The configuration of the electrodes of the moisture sensor must be selected so as to be adapted to the expected moisture action in the respective application. Inasmuch as the electrodes are formed by electrically conductive threads that are knitted in stitches, any pattern appropriate for the given purpose of use may be selected for the knit fabrics, said pattern ensuring the optimal localization and distribution of the electrically conductive threads in the region that is to be monitored. Apart from being the already mentioned comb-like meshing electrodes, the electrodes may also have small branches that extend over several rows and columns of stitches. Also, it is not absolutely necessary that the electrodes' electrical conducting paths formed by electrically conductive threads in the knit fabric extend exactly in stitch column direction or in stitch row direction. By appropriate patterning, it is also possible to inexpensively produce conducting paths extending diagonally with respect to the stitch columns and stitch rows or conducting paths that are circular or wave-shaped.

The drawings show exemplary embodiments of the subject matter of the invention.

BRIEF DESCRIPTION OF THE DRAWINGS

FIG. 1 is a perspective schematic representation of pants, in which a crotch piece of a knit fabric in accordance with the invention has been inserted.

FIGS. 2 and 3 are a plan view and a schematic representation, respectively, of two different embodiments of the crotch of the pants in accordance with FIG. 1.

FIG. 4 is a side view and schematic representation of the crotch in accordance with FIG. 3.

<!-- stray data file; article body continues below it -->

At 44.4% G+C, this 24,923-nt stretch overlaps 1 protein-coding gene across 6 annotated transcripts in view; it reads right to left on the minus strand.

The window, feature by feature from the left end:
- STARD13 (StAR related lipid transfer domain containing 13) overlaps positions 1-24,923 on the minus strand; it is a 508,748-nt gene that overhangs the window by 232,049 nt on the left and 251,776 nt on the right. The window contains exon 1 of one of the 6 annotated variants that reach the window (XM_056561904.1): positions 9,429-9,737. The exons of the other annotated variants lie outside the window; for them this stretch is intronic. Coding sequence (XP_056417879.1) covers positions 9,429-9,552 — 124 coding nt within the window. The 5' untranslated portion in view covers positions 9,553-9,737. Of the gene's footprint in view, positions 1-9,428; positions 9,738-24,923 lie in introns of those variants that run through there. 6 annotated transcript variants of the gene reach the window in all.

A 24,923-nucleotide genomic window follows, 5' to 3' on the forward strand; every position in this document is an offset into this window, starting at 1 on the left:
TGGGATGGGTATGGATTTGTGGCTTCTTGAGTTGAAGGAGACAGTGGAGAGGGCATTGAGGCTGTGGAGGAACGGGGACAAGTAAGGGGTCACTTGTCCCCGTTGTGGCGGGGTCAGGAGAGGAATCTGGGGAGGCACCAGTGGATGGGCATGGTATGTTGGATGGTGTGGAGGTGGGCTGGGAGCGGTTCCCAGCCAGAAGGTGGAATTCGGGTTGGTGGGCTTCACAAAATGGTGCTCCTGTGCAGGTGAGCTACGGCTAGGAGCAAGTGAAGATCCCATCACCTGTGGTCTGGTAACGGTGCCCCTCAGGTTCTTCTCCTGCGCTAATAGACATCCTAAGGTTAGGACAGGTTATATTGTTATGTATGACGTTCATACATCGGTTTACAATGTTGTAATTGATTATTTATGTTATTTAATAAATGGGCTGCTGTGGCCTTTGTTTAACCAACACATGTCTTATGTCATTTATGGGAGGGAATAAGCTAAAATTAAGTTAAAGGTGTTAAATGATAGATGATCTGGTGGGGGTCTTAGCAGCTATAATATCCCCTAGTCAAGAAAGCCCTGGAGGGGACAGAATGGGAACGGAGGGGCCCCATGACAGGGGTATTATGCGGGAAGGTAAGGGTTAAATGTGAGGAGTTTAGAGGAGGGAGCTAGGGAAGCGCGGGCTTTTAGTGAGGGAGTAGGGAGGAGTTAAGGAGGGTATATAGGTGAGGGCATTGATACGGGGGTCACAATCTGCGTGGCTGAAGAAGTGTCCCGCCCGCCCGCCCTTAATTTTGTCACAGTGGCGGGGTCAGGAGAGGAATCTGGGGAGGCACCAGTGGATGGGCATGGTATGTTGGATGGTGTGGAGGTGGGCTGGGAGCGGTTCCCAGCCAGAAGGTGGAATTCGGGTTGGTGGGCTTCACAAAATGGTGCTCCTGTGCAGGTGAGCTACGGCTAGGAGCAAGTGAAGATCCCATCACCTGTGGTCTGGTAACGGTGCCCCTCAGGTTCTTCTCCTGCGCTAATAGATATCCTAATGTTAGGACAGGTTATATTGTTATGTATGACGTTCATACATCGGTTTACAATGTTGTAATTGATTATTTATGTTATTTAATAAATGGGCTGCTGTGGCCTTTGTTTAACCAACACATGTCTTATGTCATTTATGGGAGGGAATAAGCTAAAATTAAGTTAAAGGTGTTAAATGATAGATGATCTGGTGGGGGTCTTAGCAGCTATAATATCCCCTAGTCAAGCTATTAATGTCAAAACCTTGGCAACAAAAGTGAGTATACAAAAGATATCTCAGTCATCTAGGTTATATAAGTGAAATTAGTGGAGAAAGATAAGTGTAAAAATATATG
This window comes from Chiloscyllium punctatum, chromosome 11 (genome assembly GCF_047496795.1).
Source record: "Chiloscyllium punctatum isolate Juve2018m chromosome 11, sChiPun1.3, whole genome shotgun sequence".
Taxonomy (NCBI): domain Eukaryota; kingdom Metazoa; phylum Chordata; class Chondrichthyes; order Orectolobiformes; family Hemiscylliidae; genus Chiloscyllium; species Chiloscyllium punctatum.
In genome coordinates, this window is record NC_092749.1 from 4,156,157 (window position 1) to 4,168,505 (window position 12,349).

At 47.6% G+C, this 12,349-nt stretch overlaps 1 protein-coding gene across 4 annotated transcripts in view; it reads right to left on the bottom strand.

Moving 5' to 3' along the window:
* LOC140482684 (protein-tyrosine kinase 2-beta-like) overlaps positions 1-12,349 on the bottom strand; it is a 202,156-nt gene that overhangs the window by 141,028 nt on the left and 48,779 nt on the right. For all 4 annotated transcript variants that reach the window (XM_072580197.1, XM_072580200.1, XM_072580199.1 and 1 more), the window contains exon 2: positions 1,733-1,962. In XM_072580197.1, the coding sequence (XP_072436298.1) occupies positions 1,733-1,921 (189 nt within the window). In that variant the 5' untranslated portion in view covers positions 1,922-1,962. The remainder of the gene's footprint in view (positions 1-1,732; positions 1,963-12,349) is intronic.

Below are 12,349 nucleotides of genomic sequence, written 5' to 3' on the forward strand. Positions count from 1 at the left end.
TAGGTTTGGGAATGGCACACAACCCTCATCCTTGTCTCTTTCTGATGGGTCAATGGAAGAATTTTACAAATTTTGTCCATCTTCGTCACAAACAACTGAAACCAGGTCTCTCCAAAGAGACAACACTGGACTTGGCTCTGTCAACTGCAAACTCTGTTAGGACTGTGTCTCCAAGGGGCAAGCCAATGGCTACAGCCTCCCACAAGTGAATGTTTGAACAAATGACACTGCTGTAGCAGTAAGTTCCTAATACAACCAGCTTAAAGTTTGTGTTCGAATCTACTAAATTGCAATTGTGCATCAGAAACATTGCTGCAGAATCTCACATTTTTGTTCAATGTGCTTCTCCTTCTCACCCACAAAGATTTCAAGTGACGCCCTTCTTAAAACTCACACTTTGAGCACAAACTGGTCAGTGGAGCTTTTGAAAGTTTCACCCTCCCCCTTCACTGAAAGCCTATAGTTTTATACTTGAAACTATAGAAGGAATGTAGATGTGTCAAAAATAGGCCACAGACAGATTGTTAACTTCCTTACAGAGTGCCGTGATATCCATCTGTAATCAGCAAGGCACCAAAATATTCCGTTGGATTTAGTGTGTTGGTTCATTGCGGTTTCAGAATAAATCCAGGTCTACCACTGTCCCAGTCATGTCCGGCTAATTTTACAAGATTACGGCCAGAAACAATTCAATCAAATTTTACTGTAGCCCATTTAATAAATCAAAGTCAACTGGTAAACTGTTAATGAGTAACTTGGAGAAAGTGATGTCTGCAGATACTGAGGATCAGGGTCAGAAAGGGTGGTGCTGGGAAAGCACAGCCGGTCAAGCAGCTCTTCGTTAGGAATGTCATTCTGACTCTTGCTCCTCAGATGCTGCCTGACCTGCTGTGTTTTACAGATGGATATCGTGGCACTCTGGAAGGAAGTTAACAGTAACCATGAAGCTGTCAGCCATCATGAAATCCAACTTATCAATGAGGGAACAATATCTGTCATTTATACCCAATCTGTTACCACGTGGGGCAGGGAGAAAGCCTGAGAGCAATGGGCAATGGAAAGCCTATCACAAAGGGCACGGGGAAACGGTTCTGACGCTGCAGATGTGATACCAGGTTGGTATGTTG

FIG. 5 is a detail of the stitch pattern appearance of the crotch in accordance with FIG. 2 or 3 in the region of an electrode, showing an electrically conductive thread applied by plating.

FIG. 6 is a detail of the stitch pattern appearance in accordance with FIG. 6, showing an electrically conductive thread knitted in by intarsia technique.

FIG. 7 is a schematic perspective sectional view of the electrical connecting line of the moisture sensor of the pants in accordance with FIG. 1.

DETAILED DESCRIPTION OF THE INVENTION

The pants 1 shown in FIG. 1 are made with an incorporated moisture sensor, these representing so-called incontinence pants. These incontinence pants consist of a function-specific textile material, preferably a non-woven, and consist of two leg parts 2 and a waist-band 3. A crotch piece 4 is interposed in the crotch region located between the two leg parts 2, said crotch piece consisting of the knit fabric shown in FIGS. 5, 6, with a moisture sensor 5 incorporated in said knit fabric. The knit crotch piece 4 is sewn into the pants 1 or attached to the seam of the pants in an other manner that is appropriate for this purpose.

The crotch piece 4 comprises a knit base, for example consisting of a base thread 6 knit together by right-to-left binding as is shown by the details depicted in FIGS. 5, 6. The base thread 6 consist of a fiber material that changes its electrical resistance under the influence of moisture. Such a fiber material consists of cotton, for example. The electrical conductivity of the fibers is greatly defined by their moisture content, whereby the electrical resistance decreases as the moisture increases. Fiber materials displaying similar characteristics are, among others, viscose, acetate, hemp fibers (linen), but also synthetic fiber materials.